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OLD DIARY LEAVES, Fifth Series (1893-96)
by Henry Steel Olcott




BEFORE sending the pilot ashore and cutting myself loose from Europe and its affairs, I want to say a word about a man who addressed his London public within a few days after my departure from Marseilles, homeward bound. I refer to the Swami Vivekânanda, one of the most talented, forceful, and successful of modern Hindu religious agitators. He, himself, has so fully written and spoken about his passing connection with me at Madras, confined, I believe, to a single interview, that it is needless for me to dwell upon the subject. I may only say that he did not impress me as a person with whom it would be easy to get on in an independent capacity, nor did he impress me with having any belief in the existence of our Masters, which I attributed to the fact of his being an uncompromising Vedântist. He had, however, a precious gift which it is a pity is not more generally shared by modern Hindus, viz., earnestness. He was all that and, moreover, vehement in the enunciation of his ideas. What his impression upon the English


public was is shown in the following report taken from the Standard, which I happen to have at my hand. The statements that he was a Brahmin and that he wore the robe of a Buddhist priest are, of course, erroneous, but such details are of small importance. The paper says:
“Since the days of Ram Mohun Roy, with the single exception of Keshub Chunder Sen, there has not appeared on an English platform a more interesting Indian figure than the Brahmin who lectured in Prince’s Hall on October 22. Clothed in the long orange-colored robe of the Buddhist priest, with a monk-like girdle round his waist instead of the usual Indian cummerbund, and wearing the massive turban of Northern India on his head, the Swami Vivekânanda discoursed for an hour and a quarter in the most faultless English, on the cardinal doctrines of the school of religious philosophy to which he is devoting his life. The name by which he makes himself known is a name assumed, on his becoming an apostle of his school, in the style of many philosophers and doctors of antiquity in the Middle Ages. As the Chairman, Mr. E. T. Sturdy, explained, the first of his names is a Sanskrit word signifying ‘Master,’ and the second is also a Sanskrit term signifying ‘the bliss of discrimination’. The lecture was a most fearless and eloquent exposition of the pantheistic philosophy of the Vedânta school, and the Swami seems to have incorporated into his system a good deal also of the moral element of the Yoga school, as the closing


passages of his lecture presented, in a modified form, not the advocacy of mortification, which is the leading feature of the latter school, but the renunciation of all so-called material comforts and blessings as the only means of entering into perfect union with the supreme and absolute Self. The opening passages of the lecture were a review of the rise of the grosser form of materialism in the beginning of the present century, and the later development of the various forms of metaphysical thought which for a time swept materialism away. From this he passed on to discuss the origin and nature of knowledge. In some respects his views on this point were almost a statement of pure Fichteism, but they were expressed in language, and they embodied illustrations and made admissions, which no German transcendentalist would have made or used. He admitted there was a gross material world outside, but he confessed he did not know what matter was. He asserted that mind was a finer matter, and that behind was the soul of man, which was immovably fixed, before which outward objects passed, as it were, in a procession which was without beginning or end—in other words, which was eternal, and finally which was God. He worked out this pantheistic conception of the personal identity of man and God with great comprehensiveness and an ample wealth of illustration, and in passage after passage of great beauty, solemnity, and earnestness. ‘There is only one soul in the Universe,’ he said, ‘there is no “you” or “me”; all variety is merged into the absolute Unity, the one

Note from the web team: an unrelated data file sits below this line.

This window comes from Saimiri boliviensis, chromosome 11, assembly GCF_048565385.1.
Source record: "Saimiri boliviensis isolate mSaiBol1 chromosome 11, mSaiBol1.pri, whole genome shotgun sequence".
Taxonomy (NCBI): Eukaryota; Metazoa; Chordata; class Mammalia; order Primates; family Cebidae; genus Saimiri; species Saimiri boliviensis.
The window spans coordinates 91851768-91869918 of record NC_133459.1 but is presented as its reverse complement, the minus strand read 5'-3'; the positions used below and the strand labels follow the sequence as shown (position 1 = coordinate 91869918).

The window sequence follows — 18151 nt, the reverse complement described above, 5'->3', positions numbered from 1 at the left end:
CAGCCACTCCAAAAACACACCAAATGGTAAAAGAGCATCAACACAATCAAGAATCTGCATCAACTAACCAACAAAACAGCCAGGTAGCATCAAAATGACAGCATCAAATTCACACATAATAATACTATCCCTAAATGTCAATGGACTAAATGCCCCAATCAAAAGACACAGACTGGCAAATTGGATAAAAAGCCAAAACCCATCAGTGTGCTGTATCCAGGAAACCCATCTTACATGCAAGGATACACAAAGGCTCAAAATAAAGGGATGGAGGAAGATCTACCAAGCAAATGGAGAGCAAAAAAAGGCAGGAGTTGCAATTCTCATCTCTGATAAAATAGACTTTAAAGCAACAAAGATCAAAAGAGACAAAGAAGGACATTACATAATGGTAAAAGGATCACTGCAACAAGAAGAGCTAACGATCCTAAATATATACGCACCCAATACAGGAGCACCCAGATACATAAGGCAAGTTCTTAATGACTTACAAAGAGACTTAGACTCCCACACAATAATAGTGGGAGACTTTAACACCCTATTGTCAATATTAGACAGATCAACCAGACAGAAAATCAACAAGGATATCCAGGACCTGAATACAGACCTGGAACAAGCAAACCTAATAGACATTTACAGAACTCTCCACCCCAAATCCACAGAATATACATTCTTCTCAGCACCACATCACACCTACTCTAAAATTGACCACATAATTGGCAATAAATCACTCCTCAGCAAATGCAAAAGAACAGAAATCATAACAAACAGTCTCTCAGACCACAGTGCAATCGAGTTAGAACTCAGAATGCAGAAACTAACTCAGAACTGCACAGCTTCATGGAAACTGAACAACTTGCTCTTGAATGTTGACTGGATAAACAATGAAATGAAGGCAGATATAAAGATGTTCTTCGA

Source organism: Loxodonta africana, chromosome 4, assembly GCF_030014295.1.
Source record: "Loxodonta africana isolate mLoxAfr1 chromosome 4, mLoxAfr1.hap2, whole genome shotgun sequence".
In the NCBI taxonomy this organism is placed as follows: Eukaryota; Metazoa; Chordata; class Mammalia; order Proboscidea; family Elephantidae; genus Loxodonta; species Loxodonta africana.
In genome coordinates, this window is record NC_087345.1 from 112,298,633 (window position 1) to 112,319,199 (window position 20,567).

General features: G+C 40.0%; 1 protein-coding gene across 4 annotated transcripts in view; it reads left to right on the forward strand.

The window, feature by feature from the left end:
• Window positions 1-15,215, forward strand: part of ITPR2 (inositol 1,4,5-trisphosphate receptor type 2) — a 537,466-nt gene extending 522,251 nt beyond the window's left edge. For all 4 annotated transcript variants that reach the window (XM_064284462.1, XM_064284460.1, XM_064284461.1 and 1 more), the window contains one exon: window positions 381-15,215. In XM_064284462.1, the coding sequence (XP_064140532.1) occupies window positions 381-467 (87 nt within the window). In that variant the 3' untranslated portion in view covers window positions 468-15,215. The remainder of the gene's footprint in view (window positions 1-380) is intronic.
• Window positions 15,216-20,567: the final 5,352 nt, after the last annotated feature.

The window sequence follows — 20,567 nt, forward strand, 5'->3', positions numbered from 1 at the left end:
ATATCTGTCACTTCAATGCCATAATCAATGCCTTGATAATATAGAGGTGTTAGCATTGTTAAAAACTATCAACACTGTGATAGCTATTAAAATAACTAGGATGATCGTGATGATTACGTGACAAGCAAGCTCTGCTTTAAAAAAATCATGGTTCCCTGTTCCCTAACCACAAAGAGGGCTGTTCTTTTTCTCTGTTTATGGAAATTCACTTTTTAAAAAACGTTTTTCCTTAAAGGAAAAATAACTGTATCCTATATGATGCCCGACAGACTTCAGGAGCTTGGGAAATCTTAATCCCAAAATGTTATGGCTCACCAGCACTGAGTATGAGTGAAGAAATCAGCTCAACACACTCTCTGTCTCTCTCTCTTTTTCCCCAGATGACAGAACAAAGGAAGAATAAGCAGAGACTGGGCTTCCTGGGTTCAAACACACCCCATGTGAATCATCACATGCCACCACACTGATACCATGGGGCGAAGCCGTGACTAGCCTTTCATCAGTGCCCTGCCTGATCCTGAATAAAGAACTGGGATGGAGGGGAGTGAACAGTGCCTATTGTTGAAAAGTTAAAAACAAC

infinite existence—God.’ From this, of course, followed the immortality of the soul and something like the transmigration of souls towards higher manifestations of perfection. As already stated, his peroration of twenty minutes was a statement of the doctrine of renunciation. In the course of it, he made some remorselessly disparaging criticisms on the work that factories, engines, and other inventions and books were doing for man, compared with half a dozen words spoken by Buddha or Jesus. The lecture was evidently quite extemporaneous, and was delivered in a pleasing voice free from any kind of hesitation.”
His was, unquestionably, a strong and striking personality. He made a profound impression at the Chicago Parliament of Religions, and by his lecturing tour called into being a body of warm adherents and disciples, who hold his memory dear to the present day and who have for his sake, primarily, and afterwards for their own merits, given welcome and patronage to such of his co-disciples of the Râmakrishna Mutt who have subsequently visited the United States. Who can say what might have happened in India if he had not been prematurely snatched away from a field of labor that promised to yield a good harvest.
Now to come back to the good ship “Irawaddy” which was bearing me homeward. We had ideal weather throughout the whole voyage. I note that hardly a single passenger was seasick, so it may be imagined that the voyage down the Mediteranean was as calm as a pond. They even asked me to lecture